W3C home > Mailing lists > Public > whatwg@whatwg.org > June 2005

[whatwg] modal and modeless windows

From: Matthew Raymond <mattraymond@earthlink.net>
Date: Mon, 27 Jun 2005 15:10:03 -0400
Message-ID: <42C04F0B.8020203@earthlink.net>
Karl Pongratz wrote:
> Well, if you have a Wizard with 6 steps done by AJAX, how do you explain 
> to the user that he/she can't anymore use the web browser back/next 
> button to navigate through the Wizard? Imagine you are at Wizard step 6, 
> have filled in a ton of form fields and accidentally click the web 
> browser back button, it will lead you somewhere, maybe to a resource you 
> have visited before the Wizard resource. Does that sound as a logical 
> browsing model which a user will ever understand?

    Actually, the logical thing would be to have each step as a separate 
AJAX-based web page, where changes to fields are reported back to the 
server. The server then keeps track of the values of the fields for each 
step and can repopulate the fields when you use the forward and back 
buttons. No modal windows necessary.

> Beside that, how many desktop applications do you know which don't use 
> modal and modeless windows?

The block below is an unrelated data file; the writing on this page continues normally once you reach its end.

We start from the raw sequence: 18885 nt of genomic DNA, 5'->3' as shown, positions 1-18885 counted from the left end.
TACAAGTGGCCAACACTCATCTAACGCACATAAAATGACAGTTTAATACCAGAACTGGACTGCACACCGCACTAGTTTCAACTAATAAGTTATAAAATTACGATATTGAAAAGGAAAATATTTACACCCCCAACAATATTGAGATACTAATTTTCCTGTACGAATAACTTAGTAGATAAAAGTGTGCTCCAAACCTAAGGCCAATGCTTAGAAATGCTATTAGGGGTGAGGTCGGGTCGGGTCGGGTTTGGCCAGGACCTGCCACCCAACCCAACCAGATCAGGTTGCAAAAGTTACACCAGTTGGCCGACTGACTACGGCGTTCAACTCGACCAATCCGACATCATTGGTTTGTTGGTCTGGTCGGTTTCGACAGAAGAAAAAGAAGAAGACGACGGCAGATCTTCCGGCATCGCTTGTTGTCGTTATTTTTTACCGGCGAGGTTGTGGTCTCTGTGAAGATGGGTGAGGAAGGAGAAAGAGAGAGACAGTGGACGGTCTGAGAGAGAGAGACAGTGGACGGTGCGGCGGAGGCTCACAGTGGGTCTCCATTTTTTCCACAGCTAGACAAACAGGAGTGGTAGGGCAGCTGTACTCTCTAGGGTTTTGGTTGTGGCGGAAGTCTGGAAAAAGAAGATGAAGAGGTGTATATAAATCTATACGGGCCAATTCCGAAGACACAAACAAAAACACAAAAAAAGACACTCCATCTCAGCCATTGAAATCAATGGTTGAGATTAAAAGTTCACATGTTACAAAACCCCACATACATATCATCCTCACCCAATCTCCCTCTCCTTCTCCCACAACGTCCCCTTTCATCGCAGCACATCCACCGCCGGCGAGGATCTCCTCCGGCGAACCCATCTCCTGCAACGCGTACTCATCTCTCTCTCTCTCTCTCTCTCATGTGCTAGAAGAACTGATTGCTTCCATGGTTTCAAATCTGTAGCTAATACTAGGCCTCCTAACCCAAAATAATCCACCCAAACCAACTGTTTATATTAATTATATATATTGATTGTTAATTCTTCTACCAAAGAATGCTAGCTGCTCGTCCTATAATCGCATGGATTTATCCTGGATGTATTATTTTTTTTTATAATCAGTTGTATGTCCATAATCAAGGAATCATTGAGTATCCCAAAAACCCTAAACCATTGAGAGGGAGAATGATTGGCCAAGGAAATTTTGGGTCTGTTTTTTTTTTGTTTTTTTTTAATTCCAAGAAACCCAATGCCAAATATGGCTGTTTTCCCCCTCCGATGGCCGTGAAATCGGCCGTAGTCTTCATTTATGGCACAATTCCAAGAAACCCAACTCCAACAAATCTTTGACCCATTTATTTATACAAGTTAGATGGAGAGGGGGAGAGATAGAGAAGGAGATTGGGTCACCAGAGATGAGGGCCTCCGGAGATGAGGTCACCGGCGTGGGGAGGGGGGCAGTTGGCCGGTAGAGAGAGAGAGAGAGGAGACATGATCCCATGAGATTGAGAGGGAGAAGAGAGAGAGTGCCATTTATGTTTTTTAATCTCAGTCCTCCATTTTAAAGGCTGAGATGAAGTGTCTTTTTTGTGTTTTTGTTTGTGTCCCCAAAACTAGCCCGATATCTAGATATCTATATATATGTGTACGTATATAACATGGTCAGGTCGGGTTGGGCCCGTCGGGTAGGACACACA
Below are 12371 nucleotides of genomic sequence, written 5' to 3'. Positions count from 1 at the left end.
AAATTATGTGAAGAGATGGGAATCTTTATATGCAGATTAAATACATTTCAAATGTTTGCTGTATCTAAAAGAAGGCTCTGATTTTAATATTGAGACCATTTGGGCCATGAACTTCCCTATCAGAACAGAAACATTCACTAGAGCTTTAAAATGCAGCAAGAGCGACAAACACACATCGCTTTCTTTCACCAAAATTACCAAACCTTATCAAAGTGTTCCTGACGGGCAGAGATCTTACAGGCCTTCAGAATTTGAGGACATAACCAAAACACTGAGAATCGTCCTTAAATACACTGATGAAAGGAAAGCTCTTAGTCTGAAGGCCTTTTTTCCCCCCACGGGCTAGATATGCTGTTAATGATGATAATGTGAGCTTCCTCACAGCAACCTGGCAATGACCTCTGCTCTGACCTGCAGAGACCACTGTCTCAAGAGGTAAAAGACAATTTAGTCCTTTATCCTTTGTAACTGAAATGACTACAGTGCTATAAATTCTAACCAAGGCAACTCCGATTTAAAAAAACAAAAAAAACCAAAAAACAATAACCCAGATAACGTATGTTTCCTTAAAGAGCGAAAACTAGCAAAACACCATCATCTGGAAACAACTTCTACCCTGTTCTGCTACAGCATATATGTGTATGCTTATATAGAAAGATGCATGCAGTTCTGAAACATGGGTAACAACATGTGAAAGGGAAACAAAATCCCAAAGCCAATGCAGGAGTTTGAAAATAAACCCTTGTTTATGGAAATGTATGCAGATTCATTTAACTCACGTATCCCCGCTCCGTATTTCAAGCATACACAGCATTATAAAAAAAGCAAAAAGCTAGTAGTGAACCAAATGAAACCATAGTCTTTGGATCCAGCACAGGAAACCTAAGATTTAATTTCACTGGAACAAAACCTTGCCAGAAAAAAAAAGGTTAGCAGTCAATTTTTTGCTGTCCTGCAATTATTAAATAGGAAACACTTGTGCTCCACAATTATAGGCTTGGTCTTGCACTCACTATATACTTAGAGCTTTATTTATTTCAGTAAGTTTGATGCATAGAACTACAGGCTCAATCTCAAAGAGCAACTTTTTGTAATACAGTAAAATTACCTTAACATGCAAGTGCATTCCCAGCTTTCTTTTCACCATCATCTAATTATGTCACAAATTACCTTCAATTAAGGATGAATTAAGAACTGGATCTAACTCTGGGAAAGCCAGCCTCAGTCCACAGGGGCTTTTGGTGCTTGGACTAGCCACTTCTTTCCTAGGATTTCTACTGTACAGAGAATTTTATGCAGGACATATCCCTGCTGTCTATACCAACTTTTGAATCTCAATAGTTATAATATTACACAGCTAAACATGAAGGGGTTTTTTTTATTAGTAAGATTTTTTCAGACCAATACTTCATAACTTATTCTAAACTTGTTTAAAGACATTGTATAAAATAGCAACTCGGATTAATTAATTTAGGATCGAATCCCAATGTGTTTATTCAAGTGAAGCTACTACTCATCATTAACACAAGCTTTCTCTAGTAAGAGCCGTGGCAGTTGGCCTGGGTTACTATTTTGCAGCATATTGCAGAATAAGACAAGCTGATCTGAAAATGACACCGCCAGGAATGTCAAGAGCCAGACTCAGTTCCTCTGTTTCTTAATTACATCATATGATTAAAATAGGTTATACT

In most cases, if you show me an application with a modal window, 
I'll show you an application that needs to do away with a modal window. 
The use cases for applications that truly need modal windows probably 
overlaps the use cases for XULRunner-base applications quite nicely.

> I know many without a back/next button, but 
> none without modal window support comes into my mind.

    Considering that back/next buttons were invented later, that proves 
little. For instance, any kind of preference or settings dialogs you can 
think of could be put in a collapsible sidebar. I personally worked on a 
project where they had forward and back buttons for three different 
levels. Wizards are a perfect example of back/next as well, and there 
are plenty of those.

> Is the web browser 
> damned to limit it to back/next only? Will the only alternative be Java 
> Webstart, Microsofts XAML or Flash to get a desktop like user 
> interaction model?

    I can't think of much you can't do with these technologies that you 
can't do with existing web app technology. It's simply faster or has 
more native features. For instance, menus are easily simulated by 
DHTML-based web apps. Similarly, you could easily simulate modal windows 
by using a few <div> elements and disabling various controls. 
Considering modal-anything is generally considered bad UI, I don't think 
we should encourage it, especially when it's so incompatible with 
current browser usage.
Received on Monday, 27 June 2005 12:10:03 UTC

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